Rahim Kanani

The Heart of Russia: Ararat Park Hyatt Moscow

Rahim Kanani
The Heart of Russia: Ararat Park Hyatt Moscow

Reflecting on 25 years in the hospitality industry, Stephen Ansell, General Manager of Ararat Park Hyatt Moscow, recently shared some of the most important hotel management and leadership lessons he’s learned throughout his career. Ansell is one of more than 35 global luxury hoteliers profiled in A Wealth of Insight: The World’s Best Luxury Hoteliers on Leadership, Management, and the Future of 5-Star Hospitality (Black Truffle Press). An exclusive excerpt of his profile is below.

“It is important to get to know each colleague individually, understanding their needs, interests and future plans. Only then can you tailor your approach of encouragement and development to bring out the very best they have to offer.”


I was born in London but spent my childhood in Southeast Asia and Europe due to my father and his work with British Petroleum. My first experience with Hyatt was when I was six when my family was accommodated at the Grand Hyatt Singapore for a month during a relocation. Apparently, I took a great interest in helping the housekeeping staff, foreshadowing my future. Living in many different countries and cultures from a very young age instilled in me a passion for traveling and adventure. I wanted to continue that lifestyle in the form of a career.


My first job in hospitality was when I was sixteen. I worked at a small, Austrian family hotel in the Alps. In the morning, I worked at the reception, then as a waiter at the swimming pool, and then serving lunch and dinner. I learned a great deal participating in and observing a range of operations throughout the hotel. Nothing beats firsthand experience in an environment where you’re exposed to all facets of the business.  


After studying hospitality, I embarked on an international career by enrolling in a management training program with Hilton International in Munich, Germany. Looking back at all of my early management experiences, this is where I learned the most. The program gave me insight into all aspects of a hotel, including a six-month position in charge of stewarding. I was constantly reminded that in our business, the most important people we work with every day come from all walks of life, often with different backgrounds and life experiences. This applies to both staff and guests. On this team, we had a truly cosmopolitan group of people in which diversity and difference was embraced, respected and valued.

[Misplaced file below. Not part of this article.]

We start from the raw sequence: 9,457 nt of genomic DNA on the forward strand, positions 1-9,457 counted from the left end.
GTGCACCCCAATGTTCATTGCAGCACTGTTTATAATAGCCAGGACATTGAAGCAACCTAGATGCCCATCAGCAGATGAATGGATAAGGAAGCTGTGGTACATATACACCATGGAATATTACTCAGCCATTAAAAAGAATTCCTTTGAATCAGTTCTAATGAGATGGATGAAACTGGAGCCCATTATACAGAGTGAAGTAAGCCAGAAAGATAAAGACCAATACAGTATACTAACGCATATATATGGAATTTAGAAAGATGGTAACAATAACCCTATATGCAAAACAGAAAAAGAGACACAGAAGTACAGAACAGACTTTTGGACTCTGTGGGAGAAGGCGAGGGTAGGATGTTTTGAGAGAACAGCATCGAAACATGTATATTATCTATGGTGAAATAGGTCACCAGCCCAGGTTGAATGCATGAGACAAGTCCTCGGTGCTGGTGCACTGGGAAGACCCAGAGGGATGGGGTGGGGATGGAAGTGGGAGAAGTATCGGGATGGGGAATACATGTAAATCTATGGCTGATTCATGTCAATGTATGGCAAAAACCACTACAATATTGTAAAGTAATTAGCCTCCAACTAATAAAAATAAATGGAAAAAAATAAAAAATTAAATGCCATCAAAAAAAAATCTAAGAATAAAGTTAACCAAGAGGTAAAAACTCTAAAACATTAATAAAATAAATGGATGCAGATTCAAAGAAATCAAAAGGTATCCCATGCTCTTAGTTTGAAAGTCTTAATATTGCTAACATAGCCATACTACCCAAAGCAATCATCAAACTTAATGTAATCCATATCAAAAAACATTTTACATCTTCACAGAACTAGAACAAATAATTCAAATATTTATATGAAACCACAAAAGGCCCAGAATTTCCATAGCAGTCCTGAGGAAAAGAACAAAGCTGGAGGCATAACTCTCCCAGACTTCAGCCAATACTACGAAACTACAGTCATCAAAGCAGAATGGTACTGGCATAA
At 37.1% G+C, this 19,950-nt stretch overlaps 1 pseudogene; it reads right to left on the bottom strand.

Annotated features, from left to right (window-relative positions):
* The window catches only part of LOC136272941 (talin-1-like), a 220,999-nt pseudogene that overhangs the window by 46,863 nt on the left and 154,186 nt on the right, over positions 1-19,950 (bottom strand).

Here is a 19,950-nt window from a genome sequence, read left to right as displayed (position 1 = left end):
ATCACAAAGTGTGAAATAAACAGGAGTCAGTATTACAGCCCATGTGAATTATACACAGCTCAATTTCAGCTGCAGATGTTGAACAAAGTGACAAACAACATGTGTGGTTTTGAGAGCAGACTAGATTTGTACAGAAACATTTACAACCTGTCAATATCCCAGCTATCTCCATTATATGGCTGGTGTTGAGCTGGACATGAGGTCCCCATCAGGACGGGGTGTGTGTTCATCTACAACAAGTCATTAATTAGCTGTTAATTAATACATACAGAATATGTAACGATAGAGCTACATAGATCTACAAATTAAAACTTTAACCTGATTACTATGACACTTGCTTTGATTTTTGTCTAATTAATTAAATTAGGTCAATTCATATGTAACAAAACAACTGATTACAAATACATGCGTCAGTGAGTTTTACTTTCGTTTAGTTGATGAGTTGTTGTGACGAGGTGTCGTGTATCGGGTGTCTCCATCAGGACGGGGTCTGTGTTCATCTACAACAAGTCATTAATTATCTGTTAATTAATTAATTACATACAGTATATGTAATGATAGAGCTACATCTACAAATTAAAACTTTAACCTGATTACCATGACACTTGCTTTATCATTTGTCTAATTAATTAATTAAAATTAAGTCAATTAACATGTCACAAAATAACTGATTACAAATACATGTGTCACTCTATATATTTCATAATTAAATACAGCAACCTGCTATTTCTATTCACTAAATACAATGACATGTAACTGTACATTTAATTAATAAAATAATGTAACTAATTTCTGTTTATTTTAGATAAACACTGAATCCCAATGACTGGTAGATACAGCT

My first leadership position in the industry was as an assistant restaurant manager at Terminal 4 in London’s Heathrow Airport. While working there, the company went into receivership and senior management departed. The remaining supervisory team was asked to continue operations, ensuring staff like myself still received salaries. Suppliers were refusing to make deliveries and stock was running low. Pushing forward required smart negotiations and creative management. In the face of a seemingly intractable situation, I learned that imaginative problem-solving, determination and sheer resolve can, in fact, save a business.


As we say in the world of Hyatt, “a little understanding goes a long way.” Essentially, this translates into treating each other with respect, valuing difference of opinion, being inclusive in your decision-making, acting with compassion and empathy, walking in the shoes of others, and listening carefully.  


Having been in Russia for the past seven years, various geopolitical factors have made the economic environment, on occasion, somewhat challenging. It is during these times you learn the most about how to adapt your strategy to fit the moment. The faster you react, the better you will fare.  


Prior to working in Russia, I was fortunate to open the Hyatt Regency Kyiv, the first international five-star hotel in Ukraine. We were covering new ground and thus actively involved in all aspects of the supply chain including extensive, and on occasion challenging, interactions with our suppliers and partners. Achieving a true sense of luxury is no easy task, particularly when the system in place to deliver on that promise does not yet exist.


While serving as general manager of the Hyatt Regency Bishkek in Kyrgyzstan, a political revolution gripped the country. This was a very difficult time and a real-life lesson in crisis management. I learned once again the value of a trusted, passionate local team, and how important our close relationships with the community were in seeing us through this period.


The key to success is hiring people who are true to your values. If we are able to identify a curious person who is inclusive, honest, empathetic and joyful, then the technical components of the job can be learned. Regardless of a candidate’s experience, we encourage them to share stories about their successes, failures, and what they learned in both cases. Are they able to reflect anew? Our goal to create an environment where no one takes themselves too seriously, where we have fun at work, and where we also get to know an individual’s interests and ambitions. In order to ensure we’re all aligned, all applicants get interviewed by human resources, senior management, and then myself.